Widespread condemnation and protest against the terror attack on a bus carrying pilgrims of Amarnath Yatra on July 11, which left seven dead and 15 injured, is a strong indication that the people of India are not going to tolerate indiscriminate killing of human beings. Traders, students, teachers and civil society groups took to the streets of Srinagar to protest against the killing of the pilgrims. In Kashmir leaders of all political parties, irrespective of their ideological differences, condemned the dastardly act. On the same day night, Chief Minister Mehbooba Mufti rushed to Anantnag to meet the survivors of the terrorist ambush and spent the night there, calling the attack a blot on Kashmir. Opposition leader Omar Abdullah used #NotInMyName — the hash tag used to protest incidents of lynching of minorities and Dalits across states earlier this month — in his denunciation of the attack. Separatist leaders of Jammu and Kashmir condemned the terror attack on the Amarnath pilgrims, saying the incident goes against “Kashmiri ethos”. In a joint statement, Syed Ali Geelani, Mirwaiz Umar Farooq and Yasin Malik expressed grief over the killing of seven Amarnath Yatris.
Protests were held in other parts of the country by different sections of the society. Religious leaders of different communities organized a protest in Lucknow against the terror attack on the Amarnath pilgrims. Besides leaders from the Hindus, Christian and Sikh religions, leaders of Islamic Centre of India, Darool Uloom Firangi Mahal, All India Majlis-e-Ittehadul Muslimeen and All India Sunni Board participated in the protest.
Delhi witnessed several protests and candlelight vigils on Tuesday, 11th July. While Jantar Mantar saw a gathering of citizens under the #NotInMyName banner, Jamia Millia Islamia was the venue for a candlelight vigil by teachers, students and members of Khudai Khidmatgar. Jantar Mantar, also saw at least two other protests organized by the student wings of different political parties.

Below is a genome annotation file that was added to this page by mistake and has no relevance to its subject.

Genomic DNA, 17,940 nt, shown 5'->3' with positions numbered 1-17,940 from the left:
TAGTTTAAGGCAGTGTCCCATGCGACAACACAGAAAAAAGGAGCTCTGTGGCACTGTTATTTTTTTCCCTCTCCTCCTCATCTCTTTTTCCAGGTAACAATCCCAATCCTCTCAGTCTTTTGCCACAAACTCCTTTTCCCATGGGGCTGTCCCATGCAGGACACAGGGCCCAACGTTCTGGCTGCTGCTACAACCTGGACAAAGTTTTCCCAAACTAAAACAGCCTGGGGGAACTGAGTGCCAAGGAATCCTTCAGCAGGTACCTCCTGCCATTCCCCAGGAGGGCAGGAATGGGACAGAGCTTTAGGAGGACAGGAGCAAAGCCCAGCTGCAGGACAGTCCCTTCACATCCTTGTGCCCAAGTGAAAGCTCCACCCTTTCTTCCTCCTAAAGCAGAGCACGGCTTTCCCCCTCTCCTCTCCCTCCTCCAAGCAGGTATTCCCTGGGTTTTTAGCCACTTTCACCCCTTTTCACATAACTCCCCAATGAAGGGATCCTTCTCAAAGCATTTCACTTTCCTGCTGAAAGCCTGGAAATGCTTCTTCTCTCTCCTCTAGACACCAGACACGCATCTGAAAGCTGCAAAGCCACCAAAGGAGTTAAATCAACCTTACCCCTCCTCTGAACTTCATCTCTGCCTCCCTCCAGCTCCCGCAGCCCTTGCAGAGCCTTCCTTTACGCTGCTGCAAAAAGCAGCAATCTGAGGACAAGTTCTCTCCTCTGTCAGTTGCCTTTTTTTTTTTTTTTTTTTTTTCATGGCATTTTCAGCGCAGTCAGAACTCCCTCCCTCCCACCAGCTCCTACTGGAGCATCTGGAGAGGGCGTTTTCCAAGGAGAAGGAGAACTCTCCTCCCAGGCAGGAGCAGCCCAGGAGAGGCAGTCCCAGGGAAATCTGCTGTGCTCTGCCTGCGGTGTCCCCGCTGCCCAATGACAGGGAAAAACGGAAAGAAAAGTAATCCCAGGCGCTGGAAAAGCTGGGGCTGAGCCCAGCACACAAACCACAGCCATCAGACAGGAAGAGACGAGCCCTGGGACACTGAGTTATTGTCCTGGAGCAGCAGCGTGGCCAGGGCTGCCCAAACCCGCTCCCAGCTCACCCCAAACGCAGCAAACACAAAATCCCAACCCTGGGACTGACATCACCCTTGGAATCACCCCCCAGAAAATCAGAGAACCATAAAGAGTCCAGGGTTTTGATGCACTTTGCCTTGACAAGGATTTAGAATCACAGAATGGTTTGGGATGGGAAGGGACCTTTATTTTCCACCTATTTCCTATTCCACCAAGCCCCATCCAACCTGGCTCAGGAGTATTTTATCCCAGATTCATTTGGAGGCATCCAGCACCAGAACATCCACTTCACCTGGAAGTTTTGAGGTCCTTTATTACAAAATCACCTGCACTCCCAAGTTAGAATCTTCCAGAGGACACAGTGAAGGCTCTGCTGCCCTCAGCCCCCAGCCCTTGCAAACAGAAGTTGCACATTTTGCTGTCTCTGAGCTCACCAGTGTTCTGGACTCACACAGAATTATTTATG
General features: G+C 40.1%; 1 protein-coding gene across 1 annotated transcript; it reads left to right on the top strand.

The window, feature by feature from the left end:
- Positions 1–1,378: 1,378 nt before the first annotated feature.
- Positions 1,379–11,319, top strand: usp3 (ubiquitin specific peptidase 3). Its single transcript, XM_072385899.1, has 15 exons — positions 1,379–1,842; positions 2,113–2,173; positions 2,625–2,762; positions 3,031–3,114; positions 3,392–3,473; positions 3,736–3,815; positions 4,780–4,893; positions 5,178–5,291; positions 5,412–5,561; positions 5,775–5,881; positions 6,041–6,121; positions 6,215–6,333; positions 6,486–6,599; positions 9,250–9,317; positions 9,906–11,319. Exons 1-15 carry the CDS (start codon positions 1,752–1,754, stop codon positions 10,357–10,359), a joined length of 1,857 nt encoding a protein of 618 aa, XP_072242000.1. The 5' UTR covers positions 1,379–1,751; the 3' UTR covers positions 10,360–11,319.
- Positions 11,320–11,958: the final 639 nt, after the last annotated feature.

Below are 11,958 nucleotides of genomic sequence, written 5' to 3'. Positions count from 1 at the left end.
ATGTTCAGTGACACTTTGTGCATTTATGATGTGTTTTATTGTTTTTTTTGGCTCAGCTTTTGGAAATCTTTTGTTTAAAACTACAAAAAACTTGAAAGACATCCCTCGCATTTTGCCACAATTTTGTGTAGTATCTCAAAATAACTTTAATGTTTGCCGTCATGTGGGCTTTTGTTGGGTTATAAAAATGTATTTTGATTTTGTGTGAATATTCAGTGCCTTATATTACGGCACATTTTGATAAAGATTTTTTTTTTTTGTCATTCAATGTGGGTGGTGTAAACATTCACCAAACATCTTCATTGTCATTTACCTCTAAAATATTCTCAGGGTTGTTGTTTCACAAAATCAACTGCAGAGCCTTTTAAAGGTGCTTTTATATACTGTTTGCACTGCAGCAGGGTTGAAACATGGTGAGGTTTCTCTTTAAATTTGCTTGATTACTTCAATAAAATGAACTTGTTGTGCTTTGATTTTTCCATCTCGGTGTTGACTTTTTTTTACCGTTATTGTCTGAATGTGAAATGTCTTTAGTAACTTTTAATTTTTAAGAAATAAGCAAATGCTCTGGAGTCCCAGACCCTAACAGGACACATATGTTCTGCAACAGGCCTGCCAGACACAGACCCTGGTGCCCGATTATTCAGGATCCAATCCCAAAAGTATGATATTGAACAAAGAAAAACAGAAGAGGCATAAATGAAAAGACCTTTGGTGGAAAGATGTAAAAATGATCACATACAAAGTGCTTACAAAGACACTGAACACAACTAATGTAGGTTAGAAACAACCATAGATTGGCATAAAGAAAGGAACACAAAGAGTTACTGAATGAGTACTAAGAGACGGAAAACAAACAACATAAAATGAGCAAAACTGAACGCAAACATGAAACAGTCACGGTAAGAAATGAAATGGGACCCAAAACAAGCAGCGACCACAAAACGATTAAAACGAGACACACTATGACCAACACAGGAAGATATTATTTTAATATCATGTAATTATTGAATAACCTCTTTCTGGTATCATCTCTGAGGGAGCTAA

Several prominent city organizations and activists gathered at Azad Maidan on 12th July to condemn the attack on Amarnath pilgrims. Feroze Mithiborwala, one of the organizers, said, “This is a continuation of the protest for communal harmony, protest against the politics of hate and fear. The ‘Not in My Name’ movement is growing in momentum and people of different religions are coming together for it. People can see suffering across all communities,” he said.
A press note issued by the Catholic Bishops’ Conference of India (CBCI) secretary general Bishop Theodore Mascarenhas expressed “distress and sadness” at the “dastardly and cowardly attack on a bus carrying pilgrims to the Amarnath shrine.” “Violence (in whatever name) be it the name of animals or of God or of religion is appalling and unacceptable. We also condemn atrocities against Dalits, Tribals and other weaker sections. We condole the death of so many innocents and pray for God’s comfort to their families,” the CBCI press release said.
The placards carried by the protesters, especially by the youth, had sent out the message of peace, harmony and solidarity. “We are here to stand in solidarity with all those who were killed. We wanted to make it loud and clear to the terrorists that they don’t belong to any religion, they are against humanity”- Kushboo Khan, Jamia Student. “It is important to condemn the attack. We believe that the world is our family and we stand in solidarity with those killed at Amarnath”- Sahil Ahmed, Jamia student. “I condemn the violence. I remember my grandmother would tell me how safe the Amarnath Yatra was. This protest will send across the message that any kind of hatred is not acceptable”-Anjali Yadav, a graduate from Miranda House.
The statement of the Union Home Minister, Rajnath Singh about the atmosphere in the valley aftermath of the terror attack on the Amarnath pilgrims was very positive and encouraging. On Twitter, Singh welcomed the widespread condemnation of terror by the people of Kashmir. “It showed that the spirit of kashmiriyat is alive”, the Union home minister said. The same sentiments were echoed in the statement of the Chief Minister Jammu and Kashmir, Mehbooba Mufti. She appreciated the condemnation of the attack by all sections of the society as a beautiful expression of ‘kashmiriyat’.